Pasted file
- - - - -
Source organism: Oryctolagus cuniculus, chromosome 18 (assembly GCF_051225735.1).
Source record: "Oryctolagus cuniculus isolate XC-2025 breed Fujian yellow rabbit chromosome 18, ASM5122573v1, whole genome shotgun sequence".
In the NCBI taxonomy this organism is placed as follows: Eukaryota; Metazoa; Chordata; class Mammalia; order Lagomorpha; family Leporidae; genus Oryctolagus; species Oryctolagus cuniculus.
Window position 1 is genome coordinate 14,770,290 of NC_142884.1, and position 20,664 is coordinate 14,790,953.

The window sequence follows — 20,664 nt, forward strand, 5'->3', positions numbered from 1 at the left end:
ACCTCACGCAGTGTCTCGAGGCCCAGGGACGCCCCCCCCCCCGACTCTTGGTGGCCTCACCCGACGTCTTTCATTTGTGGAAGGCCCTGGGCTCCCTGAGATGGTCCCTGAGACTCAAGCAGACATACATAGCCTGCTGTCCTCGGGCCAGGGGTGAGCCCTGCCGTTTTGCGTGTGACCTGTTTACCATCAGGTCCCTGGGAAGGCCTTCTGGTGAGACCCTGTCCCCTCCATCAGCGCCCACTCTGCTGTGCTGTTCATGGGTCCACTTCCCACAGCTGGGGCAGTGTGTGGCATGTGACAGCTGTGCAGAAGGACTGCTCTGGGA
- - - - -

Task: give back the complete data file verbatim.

Source organism: Oryctolagus cuniculus, chromosome 18 (assembly GCF_051225735.1).
Source record: "Oryctolagus cuniculus isolate XC-2025 breed Fujian yellow rabbit chromosome 18, ASM5122573v1, whole genome shotgun sequence".
In the NCBI taxonomy this organism is placed as follows: Eukaryota; Metazoa; Chordata; class Mammalia; order Lagomorpha; family Leporidae; genus Oryctolagus; species Oryctolagus cuniculus.
Window position 1 is genome coordinate 14,770,290 of NC_142884.1, and position 20,664 is coordinate 14,790,953.

The window sequence follows — 20,664 nt, forward strand, 5'->3', positions numbered from 1 at the left end:
ACCTCACGCAGTGTCTCGAGGCCCAGGGACGCCCCCCCCCCCGACTCTTGGTGGCCTCACCCGACGTCTTTCATTTGTGGAAGGCCCTGGGCTCCCTGAGATGGTCCCTGAGACTCAAGCAGACATACATAGCCTGCTGTCCTCGGGCCAGGGGTGAGCCCTGCCGTTTTGCGTGTGACCTGTTTACCATCAGGTCCCTGGGAAGGCCTTCTGGTGAGACCCTGTCCCCTCCATCAGCGCCCACTCTGCTGTGCTGTTCATGGGTCCACTTCCCACAGCTGGGGCAGTGTGTGGCATGTGACAGCTGTGCAGAAGGACTGCTCTGGGA